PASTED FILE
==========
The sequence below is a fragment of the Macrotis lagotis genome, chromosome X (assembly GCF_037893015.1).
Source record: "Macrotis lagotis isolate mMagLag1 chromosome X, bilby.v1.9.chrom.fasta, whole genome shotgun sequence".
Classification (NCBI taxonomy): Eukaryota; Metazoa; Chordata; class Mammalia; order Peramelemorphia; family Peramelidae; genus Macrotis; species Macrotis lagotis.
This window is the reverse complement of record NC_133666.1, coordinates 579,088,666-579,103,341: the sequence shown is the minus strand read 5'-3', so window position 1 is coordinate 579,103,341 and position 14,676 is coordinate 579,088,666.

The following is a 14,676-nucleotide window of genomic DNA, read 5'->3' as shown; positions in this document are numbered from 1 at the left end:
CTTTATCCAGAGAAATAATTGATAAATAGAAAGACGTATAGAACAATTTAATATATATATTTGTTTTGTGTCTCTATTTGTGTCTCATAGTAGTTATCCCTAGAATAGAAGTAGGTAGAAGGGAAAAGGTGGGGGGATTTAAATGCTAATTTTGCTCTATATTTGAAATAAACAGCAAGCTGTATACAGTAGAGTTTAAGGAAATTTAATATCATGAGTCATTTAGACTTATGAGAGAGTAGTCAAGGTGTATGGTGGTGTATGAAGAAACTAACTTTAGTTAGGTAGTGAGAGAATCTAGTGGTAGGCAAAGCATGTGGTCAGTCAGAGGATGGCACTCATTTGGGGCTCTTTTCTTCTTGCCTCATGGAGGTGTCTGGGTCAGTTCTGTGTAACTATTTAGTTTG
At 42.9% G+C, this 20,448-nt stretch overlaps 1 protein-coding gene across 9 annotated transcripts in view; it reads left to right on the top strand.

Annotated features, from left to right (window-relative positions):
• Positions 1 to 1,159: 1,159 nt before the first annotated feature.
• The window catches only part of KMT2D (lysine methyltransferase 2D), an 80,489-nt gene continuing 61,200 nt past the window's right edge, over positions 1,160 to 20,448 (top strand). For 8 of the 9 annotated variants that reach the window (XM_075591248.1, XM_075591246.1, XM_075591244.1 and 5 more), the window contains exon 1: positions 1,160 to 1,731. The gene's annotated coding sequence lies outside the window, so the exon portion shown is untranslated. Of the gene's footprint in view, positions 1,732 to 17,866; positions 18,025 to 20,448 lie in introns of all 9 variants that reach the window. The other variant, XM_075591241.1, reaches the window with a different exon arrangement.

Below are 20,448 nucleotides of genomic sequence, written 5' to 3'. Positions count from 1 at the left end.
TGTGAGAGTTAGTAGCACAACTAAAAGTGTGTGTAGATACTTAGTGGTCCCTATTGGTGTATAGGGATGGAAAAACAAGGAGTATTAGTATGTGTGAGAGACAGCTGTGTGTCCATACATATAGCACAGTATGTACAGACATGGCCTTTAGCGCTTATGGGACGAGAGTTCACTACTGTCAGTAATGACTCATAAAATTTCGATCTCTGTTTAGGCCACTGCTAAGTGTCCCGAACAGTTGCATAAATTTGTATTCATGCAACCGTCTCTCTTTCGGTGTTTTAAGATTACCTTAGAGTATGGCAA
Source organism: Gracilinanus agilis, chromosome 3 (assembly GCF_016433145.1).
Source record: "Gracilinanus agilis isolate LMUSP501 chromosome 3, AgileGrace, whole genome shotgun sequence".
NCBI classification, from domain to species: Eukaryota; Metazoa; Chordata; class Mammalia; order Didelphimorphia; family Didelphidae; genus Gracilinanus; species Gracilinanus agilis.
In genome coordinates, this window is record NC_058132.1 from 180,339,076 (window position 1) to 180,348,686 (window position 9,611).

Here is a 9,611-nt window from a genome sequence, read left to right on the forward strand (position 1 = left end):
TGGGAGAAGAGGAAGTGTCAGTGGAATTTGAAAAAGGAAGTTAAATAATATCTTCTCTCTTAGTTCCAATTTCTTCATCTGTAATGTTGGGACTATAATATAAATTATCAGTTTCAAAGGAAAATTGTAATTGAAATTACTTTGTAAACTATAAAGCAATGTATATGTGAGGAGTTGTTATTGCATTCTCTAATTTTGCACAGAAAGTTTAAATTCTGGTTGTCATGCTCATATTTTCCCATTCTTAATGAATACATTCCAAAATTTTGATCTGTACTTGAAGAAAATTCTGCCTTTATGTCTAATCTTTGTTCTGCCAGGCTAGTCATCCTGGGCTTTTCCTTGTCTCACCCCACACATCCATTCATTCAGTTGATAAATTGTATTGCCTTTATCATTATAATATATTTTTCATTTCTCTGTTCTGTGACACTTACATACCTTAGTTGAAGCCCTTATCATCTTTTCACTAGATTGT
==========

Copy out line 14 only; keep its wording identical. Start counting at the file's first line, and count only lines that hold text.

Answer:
Source record: "Gracilinanus agilis isolate LMUSP501 chromosome 3, AgileGrace, whole genome shotgun sequence".